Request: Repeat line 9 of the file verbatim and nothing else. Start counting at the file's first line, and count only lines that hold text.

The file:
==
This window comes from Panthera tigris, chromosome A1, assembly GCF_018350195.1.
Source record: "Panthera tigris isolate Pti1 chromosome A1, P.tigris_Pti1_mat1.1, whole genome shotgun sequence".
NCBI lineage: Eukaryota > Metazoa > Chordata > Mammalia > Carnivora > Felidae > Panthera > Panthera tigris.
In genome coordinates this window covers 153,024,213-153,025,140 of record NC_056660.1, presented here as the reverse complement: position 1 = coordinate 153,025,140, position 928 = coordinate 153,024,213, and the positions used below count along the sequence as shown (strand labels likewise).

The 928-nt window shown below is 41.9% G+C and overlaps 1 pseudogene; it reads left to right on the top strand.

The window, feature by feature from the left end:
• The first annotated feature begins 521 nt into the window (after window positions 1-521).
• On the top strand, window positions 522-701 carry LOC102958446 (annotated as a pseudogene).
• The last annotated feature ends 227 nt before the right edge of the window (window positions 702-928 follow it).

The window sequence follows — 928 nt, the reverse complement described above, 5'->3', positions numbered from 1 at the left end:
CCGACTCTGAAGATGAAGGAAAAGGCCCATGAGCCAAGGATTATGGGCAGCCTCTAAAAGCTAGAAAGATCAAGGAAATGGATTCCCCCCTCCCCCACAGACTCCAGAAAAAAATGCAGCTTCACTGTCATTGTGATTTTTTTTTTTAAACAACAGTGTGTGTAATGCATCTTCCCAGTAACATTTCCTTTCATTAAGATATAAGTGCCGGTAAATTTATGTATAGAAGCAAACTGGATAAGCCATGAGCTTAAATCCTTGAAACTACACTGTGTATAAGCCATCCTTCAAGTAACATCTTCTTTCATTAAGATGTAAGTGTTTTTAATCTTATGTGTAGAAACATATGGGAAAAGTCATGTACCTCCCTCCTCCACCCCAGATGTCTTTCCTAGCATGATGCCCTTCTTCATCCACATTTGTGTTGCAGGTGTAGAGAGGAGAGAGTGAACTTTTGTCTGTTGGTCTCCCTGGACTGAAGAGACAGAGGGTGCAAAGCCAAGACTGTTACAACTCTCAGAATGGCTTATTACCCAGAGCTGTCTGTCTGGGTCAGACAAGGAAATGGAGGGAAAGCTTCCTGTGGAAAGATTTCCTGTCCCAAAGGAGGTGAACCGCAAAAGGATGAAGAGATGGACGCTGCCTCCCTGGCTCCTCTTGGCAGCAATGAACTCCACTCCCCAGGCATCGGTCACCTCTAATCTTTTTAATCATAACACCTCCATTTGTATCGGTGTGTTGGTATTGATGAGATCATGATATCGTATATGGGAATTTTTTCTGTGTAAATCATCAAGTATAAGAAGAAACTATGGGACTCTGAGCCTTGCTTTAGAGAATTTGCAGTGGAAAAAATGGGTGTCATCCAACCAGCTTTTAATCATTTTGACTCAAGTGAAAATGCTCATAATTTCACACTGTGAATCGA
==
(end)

• The last annotated feature ends 227 nt before the right edge of the window (window positions 702-928 follow it).